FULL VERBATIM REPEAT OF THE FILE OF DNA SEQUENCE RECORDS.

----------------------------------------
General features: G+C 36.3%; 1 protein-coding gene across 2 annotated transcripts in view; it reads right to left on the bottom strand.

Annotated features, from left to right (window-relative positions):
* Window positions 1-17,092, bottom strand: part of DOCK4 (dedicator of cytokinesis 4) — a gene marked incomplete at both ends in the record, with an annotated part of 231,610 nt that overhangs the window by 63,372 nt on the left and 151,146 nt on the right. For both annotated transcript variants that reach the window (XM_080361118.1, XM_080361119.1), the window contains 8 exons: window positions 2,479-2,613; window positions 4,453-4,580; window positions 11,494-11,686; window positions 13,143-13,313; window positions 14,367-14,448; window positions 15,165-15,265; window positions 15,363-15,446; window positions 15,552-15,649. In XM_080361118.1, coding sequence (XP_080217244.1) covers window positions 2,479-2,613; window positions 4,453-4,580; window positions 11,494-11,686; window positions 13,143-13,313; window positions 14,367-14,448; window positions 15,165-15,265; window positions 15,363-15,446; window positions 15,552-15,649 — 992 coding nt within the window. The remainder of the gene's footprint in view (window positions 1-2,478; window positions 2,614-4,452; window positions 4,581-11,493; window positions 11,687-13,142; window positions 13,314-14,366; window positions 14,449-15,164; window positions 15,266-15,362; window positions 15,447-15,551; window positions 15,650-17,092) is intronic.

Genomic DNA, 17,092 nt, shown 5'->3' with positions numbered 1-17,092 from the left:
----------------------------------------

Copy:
General features: G+C 36.3%; 1 protein-coding gene across 2 annotated transcripts in view; it reads right to left on the bottom strand.

Annotated features, from left to right (window-relative positions):
* Window positions 1-17,092, bottom strand: part of DOCK4 (dedicator of cytokinesis 4) — a gene marked incomplete at both ends in the record, with an annotated part of 231,610 nt that overhangs the window by 63,372 nt on the left and 151,146 nt on the right. For both annotated transcript variants that reach the window (XM_080361118.1, XM_080361119.1), the window contains 8 exons: window positions 2,479-2,613; window positions 4,453-4,580; window positions 11,494-11,686; window positions 13,143-13,313; window positions 14,367-14,448; window positions 15,165-15,265; window positions 15,363-15,446; window positions 15,552-15,649. In XM_080361118.1, coding sequence (XP_080217244.1) covers window positions 2,479-2,613; window positions 4,453-4,580; window positions 11,494-11,686; window positions 13,143-13,313; window positions 14,367-14,448; window positions 15,165-15,265; window positions 15,363-15,446; window positions 15,552-15,649 — 992 coding nt within the window. The remainder of the gene's footprint in view (window positions 1-2,478; window positions 2,614-4,452; window positions 4,581-11,493; window positions 11,687-13,142; window positions 13,314-14,366; window positions 14,449-15,164; window positions 15,266-15,362; window positions 15,447-15,551; window positions 15,650-17,092) is intronic.

Genomic DNA, 17,092 nt, shown 5'->3' with positions numbered 1-17,092 from the left: